clock menu more-arrow no yes mobile

Filed under:

One Big Question: Will Josh Taylor get the most major-league time of any left-handed reliever?

He’s the forgotten man on the 40-man, but he has a real chance to make an impact.

Boston Red Sox Photo Day Photo by Elsa/Getty Images

Welcome to Over the Monster’s One Big Question series. For those unfamiliar, this is something of a season roster preview where over the next 40(ish) (week)days we’ll be taking a look at each player on the 40-man roster prior to the season. If changes are made to the roster between now and Opening Day, we’ll cover the newly added players. Rather than previewing what to expect in a general sense, the goal of this series is to find one overarching question for each player heading into the coming season. We’ll go one-by-one alphabetically straight down the roster, and today we talk about Josh Taylor.

The Question: Is Josh Taylor the best left-handed option for the Red Sox in 2019?

It’s no secret that, if the Red Sox have a fatal flaw heading into 2019, it’s the bullpen. There are varying opinions about what they have in the late innings with Matt Barnes and Ryan Brasier — I think the concerns there are a bit overblown — but after that most everyone agrees the issues really pop up. There are the long relievers in Brian Johnson and Hector Velázquez, who can be solid but really don’t have much of a ceiling. There is the out-of-options trio in Heath Hembree, Tyler Thornburg and Brandon Workman, all of whom have shown a lot of meh-to-bad performances in recent years.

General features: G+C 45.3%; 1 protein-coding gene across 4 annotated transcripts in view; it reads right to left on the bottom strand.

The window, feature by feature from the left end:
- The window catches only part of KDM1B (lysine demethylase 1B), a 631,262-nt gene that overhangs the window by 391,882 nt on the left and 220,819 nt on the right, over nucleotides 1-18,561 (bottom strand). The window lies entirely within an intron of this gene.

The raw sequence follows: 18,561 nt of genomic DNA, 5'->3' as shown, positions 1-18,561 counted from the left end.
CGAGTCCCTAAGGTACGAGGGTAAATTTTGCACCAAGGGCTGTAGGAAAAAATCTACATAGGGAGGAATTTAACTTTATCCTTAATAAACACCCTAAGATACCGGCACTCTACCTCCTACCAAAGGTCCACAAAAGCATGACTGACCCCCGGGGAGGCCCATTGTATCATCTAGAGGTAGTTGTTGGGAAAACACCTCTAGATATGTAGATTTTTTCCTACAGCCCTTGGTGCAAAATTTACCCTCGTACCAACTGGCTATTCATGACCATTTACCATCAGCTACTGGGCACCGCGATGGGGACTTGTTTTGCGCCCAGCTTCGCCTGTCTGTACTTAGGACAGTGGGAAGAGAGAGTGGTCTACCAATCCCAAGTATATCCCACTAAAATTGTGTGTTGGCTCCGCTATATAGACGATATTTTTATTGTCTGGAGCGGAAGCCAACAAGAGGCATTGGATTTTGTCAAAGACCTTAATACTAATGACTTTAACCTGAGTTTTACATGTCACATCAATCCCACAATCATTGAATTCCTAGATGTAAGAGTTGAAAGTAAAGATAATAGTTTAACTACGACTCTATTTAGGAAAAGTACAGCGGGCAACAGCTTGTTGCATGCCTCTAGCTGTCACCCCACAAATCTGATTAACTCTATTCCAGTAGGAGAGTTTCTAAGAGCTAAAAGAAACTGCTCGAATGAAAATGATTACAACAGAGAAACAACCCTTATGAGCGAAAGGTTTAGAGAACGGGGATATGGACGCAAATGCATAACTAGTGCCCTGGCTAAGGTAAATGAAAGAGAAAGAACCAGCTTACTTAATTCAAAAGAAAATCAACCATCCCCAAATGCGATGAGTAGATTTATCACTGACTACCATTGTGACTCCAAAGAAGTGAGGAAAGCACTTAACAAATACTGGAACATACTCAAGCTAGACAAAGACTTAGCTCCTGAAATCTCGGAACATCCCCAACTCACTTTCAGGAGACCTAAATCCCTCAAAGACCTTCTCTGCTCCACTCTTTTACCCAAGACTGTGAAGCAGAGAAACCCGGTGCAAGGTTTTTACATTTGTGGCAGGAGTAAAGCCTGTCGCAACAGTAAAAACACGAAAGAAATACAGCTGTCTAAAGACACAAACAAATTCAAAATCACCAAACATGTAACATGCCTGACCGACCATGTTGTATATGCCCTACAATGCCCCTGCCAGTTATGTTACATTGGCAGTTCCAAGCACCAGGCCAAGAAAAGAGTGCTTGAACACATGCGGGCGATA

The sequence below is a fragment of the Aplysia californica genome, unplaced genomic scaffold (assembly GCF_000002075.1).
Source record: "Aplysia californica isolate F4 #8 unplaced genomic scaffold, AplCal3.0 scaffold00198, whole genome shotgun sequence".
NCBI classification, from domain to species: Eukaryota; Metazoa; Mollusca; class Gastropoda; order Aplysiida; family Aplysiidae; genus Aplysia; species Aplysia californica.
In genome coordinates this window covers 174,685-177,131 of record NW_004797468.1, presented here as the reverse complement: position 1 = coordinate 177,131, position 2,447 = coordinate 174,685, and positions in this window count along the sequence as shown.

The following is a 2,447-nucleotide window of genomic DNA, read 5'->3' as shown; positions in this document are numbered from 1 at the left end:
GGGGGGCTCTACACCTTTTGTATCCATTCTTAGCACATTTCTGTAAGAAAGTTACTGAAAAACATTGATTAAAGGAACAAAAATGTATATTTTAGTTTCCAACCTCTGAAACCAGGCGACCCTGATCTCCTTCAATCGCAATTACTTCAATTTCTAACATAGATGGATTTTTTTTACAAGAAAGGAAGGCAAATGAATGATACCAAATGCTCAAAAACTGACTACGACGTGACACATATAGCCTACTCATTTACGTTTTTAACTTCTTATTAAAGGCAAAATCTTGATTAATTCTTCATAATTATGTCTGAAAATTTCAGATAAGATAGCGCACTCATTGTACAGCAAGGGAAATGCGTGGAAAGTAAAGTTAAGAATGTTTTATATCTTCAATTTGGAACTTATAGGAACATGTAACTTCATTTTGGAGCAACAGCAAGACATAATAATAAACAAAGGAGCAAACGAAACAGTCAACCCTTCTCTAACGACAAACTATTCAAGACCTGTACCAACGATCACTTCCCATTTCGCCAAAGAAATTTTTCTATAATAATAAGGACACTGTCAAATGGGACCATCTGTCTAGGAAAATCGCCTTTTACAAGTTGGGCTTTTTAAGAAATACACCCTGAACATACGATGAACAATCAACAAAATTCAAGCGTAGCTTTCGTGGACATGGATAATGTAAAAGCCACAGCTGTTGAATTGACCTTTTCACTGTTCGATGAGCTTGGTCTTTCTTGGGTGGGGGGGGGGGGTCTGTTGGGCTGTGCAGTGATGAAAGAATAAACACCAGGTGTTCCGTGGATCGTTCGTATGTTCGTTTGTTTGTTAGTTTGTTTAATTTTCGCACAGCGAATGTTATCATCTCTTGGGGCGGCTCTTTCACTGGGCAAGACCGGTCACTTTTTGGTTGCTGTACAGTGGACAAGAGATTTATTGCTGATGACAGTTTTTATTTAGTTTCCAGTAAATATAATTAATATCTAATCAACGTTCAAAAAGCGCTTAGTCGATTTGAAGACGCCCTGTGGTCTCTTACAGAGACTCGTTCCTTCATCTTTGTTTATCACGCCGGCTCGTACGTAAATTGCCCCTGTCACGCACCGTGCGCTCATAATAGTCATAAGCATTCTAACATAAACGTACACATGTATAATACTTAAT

Then, there is the giant group of pitchers after that who will be jockeying for position on the depth chart and trying to get a chance to prove their merit at the highest level when a spot opens up. And spots will open up. Everyone has their favorites of this group as well as those they don’t believe in, but these guys are seemingly so similar in skill and track record that it’s hard to argue too much with anyone’s preferences. That being said, it does seem weird that Josh Taylor hasn’t been brought up much at all as a potential impact arm in 2019.

Boston Red Sox Photo Day Photo by Elsa/Getty Images

The lefty’s career hasn’t really lent itself to much fanfare, at least compared to some of the other guys. He’s not a top prospect like Travis Lakins or Darwinzon Hernández. He wasn’t the lone major-league acquisition this winter like Colten Brewer, and we haven’t seen him in the majors like Bobby Poyner and Marcus Walden. Instead, Taylor was sent to the Red Sox last May as the player to be named later from Arizona to complete the Deven Marrero trade. The southpaw then went to Portland, struck out over a batter per inning and was just generally better than his 3.79 ERA would seem to indicate. His stuff was impressive enough, in fact, for him to be added to the 40-man roster ahead of last winter’s Rule 5 Draft. In other words, Taylor is just one step away from making his major-league debut.

It has been a few years since the Red Sox have really had an overpowering lefty they could trust in important roles in their bullpen. They have had guys like Fernando Abad and Robby Scott, both of whom were fine in specific roles but certainly didn’t threaten to be anything more than they already were. I think it’s somewhat clear it’s not something they’ve prioritized, and that’s fine. They’ve done fine without that. However, it’s also not something they’ve had come up through the minors. That is changing this year, with Taylor, Hernández and to a lesser extent Poyner representing lefties that can carve out significant roles as soon as this year.